I didn’t know they still made movies like this anymore. (I almost expected the ghost of John Wayne to pop up with a steely grin of approval.)
This time it is Thor leading the charge (actually, star Chris Hemsworth is Australian) and the battleground is Afghanistan.
Sure, I know it’s a true story but its depiction is a tad too “rah rah- a man’s gotta do what a man’s gotta do” for me.
And in true pre-#Me Too fashion, the little women in this movie wait for their man to come home with the actresses portraying them getting scant screen time to make room for the guys’ heroic deeds.
Which is probably just as well.
The true stories of what happened to some of the women who joined the U.S. military may not be as entertaining but it is factual – there is plenty of source material in the documentary The Invisible War – although they were obviously deemed unfilmable by the hawks of Hollywood.
“There would be some newspaper readers who wouldn’t be able to help being oddly moved that a boy christened Brody Terrence and a boy christened Wayson Ji Yu could be members of the same gang, gunned down by the same people. It marked a certain kind of progress.”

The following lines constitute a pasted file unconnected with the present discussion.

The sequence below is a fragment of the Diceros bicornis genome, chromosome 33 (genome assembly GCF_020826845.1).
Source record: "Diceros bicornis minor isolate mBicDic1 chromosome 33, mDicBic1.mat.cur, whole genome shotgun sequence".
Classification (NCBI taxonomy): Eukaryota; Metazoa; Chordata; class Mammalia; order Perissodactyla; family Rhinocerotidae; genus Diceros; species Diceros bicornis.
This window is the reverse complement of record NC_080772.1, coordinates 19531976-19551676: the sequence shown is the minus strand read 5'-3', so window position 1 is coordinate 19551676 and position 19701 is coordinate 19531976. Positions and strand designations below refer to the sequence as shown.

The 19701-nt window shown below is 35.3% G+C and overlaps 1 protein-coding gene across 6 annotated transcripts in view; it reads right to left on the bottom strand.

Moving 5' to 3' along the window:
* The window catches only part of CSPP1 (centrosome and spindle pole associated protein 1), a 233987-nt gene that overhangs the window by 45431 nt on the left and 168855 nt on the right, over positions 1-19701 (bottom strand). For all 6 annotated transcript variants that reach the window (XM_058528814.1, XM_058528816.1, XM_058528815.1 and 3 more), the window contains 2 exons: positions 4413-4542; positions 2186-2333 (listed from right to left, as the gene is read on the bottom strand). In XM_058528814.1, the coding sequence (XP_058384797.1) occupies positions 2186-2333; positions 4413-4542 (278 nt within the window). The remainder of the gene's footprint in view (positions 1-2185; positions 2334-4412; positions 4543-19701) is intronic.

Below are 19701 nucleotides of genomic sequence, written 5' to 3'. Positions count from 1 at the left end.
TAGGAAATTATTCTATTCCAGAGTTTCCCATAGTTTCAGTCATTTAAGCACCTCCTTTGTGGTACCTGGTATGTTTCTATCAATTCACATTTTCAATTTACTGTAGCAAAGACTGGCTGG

CHARLES DEMERS Property Values (Arsenal Pulp Press) Copyright 2018 by Charles Demers
I have been a witness to how the other half (or the silent majority) watches while visiting my sister and her husband recently. There are reams of copy issued when a film is first released in theatres (or on streaming services) and I seem to read most of it. I have never done any deep thinking on the subject but I guess that is how I choose what I want to watch. So, for example, after reading about BlackPanther, I decided that was a film I had to see (even though I am not a huge fan of MARVEL superhero movies.) On the other hand, I had no burning desire to view Manchester by theSea, despite all the Oscars and positive press. (For one thing, I am sad enough as it is. And I make it a point not to see any films featuring Casey Affleck).